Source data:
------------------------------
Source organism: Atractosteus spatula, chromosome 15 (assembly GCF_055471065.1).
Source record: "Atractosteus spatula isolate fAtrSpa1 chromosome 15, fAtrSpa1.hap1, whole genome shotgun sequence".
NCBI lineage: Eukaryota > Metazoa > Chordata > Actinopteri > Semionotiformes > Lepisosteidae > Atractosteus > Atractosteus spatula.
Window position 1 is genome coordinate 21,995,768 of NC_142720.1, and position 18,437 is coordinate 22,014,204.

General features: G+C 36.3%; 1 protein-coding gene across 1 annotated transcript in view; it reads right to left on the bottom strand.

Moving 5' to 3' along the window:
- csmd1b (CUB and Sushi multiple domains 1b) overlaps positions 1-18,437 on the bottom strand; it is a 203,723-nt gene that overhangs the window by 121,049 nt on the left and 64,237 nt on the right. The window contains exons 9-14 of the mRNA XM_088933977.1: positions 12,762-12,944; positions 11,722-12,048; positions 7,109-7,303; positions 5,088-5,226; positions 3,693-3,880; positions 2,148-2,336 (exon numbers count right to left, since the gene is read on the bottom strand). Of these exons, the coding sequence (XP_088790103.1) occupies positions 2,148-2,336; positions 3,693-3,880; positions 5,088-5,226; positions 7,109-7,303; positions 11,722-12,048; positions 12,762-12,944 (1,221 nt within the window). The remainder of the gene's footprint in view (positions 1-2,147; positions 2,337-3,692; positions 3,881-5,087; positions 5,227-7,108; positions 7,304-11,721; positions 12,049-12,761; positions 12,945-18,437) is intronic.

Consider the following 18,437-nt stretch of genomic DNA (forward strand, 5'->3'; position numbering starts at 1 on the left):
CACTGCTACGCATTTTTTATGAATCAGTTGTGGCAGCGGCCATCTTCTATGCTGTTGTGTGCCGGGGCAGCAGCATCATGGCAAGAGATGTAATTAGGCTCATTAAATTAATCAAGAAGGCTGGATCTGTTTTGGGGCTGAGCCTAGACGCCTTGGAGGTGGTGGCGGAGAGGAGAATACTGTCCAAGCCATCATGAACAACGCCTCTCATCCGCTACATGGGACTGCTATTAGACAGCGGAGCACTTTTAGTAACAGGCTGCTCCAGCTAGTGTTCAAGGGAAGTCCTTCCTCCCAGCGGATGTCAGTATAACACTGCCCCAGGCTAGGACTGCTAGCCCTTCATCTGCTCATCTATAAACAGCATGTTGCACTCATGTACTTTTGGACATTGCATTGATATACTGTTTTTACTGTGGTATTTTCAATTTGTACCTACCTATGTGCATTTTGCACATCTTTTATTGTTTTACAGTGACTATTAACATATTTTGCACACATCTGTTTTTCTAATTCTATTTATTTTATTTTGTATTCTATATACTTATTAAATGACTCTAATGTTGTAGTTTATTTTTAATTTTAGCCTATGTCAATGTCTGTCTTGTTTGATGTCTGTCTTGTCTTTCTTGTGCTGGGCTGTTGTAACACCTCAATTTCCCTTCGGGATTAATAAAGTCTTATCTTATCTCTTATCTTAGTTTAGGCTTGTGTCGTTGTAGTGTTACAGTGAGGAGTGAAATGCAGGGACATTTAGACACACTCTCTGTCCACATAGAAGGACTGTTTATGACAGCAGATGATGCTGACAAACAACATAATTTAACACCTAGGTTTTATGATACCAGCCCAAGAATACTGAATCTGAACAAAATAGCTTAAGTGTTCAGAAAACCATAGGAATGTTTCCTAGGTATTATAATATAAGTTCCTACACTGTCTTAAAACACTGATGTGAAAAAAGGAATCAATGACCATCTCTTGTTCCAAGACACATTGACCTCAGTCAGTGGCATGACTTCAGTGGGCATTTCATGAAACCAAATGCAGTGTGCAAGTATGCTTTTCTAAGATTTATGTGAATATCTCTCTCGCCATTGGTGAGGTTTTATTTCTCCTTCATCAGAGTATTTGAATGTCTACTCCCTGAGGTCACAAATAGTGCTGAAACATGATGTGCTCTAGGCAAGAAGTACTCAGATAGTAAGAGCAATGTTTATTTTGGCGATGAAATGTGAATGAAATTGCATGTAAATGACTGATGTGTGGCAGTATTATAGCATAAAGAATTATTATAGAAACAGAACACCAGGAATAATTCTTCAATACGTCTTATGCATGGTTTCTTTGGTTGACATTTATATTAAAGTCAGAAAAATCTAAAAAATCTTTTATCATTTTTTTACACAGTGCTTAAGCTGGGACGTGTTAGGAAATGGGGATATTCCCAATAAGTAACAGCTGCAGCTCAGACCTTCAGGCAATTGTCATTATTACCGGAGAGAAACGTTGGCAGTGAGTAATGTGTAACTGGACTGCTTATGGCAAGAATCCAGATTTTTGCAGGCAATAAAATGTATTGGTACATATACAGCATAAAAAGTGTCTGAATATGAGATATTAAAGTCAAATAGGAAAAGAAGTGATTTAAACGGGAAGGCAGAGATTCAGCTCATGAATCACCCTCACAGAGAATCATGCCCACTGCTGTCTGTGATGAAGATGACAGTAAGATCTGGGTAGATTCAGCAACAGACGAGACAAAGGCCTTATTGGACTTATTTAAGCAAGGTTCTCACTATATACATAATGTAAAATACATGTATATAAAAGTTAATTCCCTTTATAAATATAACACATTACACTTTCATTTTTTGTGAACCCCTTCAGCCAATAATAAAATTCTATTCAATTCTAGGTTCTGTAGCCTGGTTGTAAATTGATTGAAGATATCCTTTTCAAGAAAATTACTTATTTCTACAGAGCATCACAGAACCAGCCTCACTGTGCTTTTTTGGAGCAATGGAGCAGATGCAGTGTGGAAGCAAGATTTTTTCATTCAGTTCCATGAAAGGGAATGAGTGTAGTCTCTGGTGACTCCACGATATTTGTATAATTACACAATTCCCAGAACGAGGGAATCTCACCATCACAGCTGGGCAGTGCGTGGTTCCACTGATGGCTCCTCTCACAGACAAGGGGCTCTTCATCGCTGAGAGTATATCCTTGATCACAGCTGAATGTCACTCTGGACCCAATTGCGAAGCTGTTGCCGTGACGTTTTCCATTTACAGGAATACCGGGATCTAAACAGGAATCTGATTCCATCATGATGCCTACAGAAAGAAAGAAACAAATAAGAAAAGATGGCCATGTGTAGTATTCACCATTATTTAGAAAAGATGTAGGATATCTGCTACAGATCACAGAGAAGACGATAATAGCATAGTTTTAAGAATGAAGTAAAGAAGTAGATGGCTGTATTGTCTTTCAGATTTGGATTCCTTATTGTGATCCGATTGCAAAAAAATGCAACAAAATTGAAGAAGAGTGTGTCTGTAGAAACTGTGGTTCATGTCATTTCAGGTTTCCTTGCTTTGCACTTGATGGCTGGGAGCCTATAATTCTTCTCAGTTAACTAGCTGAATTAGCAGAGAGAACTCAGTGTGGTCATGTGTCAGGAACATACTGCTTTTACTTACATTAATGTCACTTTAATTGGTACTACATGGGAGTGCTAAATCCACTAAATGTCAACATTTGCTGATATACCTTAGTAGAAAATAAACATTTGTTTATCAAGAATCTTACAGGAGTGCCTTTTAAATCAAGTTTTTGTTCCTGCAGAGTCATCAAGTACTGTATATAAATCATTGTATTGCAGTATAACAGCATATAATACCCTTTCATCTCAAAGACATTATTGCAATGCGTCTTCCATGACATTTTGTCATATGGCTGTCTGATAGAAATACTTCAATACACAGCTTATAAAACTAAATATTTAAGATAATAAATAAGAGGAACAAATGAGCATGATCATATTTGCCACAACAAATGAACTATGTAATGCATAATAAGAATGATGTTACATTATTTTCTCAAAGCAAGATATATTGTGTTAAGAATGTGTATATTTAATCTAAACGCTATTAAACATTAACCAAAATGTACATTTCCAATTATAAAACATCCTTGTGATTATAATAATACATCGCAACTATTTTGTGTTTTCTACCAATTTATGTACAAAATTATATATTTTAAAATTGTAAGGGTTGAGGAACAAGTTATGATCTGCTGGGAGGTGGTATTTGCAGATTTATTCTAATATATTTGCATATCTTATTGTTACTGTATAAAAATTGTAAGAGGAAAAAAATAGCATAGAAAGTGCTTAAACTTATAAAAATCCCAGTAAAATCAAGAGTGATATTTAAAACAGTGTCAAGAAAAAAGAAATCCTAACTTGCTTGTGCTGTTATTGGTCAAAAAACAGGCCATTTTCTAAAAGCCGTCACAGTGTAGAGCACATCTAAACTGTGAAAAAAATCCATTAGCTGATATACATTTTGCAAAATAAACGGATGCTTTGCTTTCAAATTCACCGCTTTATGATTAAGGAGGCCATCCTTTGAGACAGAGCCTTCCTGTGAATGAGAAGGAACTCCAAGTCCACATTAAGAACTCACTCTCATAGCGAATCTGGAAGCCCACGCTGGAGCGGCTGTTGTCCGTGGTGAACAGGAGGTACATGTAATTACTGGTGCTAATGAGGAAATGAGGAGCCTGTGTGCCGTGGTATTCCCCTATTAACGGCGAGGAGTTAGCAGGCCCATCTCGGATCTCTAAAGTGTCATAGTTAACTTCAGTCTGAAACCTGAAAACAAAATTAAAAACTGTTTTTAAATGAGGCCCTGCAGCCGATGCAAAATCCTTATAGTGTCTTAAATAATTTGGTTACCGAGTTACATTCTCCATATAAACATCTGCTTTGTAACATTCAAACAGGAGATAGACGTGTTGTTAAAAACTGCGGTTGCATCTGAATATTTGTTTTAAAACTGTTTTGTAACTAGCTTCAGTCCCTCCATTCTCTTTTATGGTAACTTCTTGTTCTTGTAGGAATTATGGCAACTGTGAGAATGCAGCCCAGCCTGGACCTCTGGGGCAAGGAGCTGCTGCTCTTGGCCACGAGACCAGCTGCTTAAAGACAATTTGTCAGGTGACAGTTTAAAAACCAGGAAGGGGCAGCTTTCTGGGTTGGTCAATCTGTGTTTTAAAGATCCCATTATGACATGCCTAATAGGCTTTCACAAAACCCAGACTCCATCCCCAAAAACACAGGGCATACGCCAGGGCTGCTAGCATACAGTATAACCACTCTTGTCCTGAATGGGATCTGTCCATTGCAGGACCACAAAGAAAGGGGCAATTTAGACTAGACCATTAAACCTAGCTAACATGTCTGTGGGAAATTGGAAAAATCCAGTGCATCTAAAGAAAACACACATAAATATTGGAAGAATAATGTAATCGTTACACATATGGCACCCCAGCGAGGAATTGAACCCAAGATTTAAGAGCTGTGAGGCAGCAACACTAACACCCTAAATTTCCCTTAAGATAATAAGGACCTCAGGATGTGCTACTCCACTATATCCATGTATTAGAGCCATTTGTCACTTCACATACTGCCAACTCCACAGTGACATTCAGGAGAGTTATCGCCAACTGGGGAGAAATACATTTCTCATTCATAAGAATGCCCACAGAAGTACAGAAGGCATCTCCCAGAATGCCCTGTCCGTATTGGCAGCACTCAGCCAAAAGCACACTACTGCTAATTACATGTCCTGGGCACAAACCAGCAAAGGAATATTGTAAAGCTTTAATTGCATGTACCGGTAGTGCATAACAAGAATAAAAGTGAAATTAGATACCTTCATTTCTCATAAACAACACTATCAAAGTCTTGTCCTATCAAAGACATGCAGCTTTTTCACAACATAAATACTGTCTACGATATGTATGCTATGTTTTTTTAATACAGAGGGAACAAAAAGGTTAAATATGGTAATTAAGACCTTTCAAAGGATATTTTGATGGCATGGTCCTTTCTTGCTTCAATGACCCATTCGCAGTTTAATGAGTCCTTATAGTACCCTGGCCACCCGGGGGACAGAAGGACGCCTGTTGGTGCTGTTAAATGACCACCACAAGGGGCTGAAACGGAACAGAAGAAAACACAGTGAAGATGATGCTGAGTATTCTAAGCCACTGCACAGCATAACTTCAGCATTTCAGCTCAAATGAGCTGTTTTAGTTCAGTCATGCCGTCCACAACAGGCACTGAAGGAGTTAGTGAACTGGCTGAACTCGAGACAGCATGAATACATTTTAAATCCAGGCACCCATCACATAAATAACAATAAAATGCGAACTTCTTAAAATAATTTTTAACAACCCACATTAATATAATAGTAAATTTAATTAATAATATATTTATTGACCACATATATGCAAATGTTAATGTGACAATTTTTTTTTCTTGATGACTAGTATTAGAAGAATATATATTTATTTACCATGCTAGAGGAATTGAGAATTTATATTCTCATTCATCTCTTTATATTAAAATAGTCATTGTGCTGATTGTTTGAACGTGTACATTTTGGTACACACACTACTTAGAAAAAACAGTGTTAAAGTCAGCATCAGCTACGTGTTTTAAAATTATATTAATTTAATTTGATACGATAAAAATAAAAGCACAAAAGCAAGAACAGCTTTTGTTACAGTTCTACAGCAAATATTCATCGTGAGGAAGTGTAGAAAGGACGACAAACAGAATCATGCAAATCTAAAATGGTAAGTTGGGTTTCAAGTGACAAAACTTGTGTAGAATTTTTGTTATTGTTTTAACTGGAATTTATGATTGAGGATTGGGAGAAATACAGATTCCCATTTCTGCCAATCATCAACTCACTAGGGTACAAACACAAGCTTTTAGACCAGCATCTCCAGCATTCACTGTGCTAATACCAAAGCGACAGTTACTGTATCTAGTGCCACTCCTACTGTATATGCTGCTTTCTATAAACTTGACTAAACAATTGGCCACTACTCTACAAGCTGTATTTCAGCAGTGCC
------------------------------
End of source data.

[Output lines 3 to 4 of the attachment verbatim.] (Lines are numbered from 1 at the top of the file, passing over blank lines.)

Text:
NCBI lineage: Eukaryota > Metazoa > Chordata > Actinopteri > Semionotiformes > Lepisosteidae > Atractosteus > Atractosteus spatula.
Window position 1 is genome coordinate 21,995,768 of NC_142720.1, and position 18,437 is coordinate 22,014,204.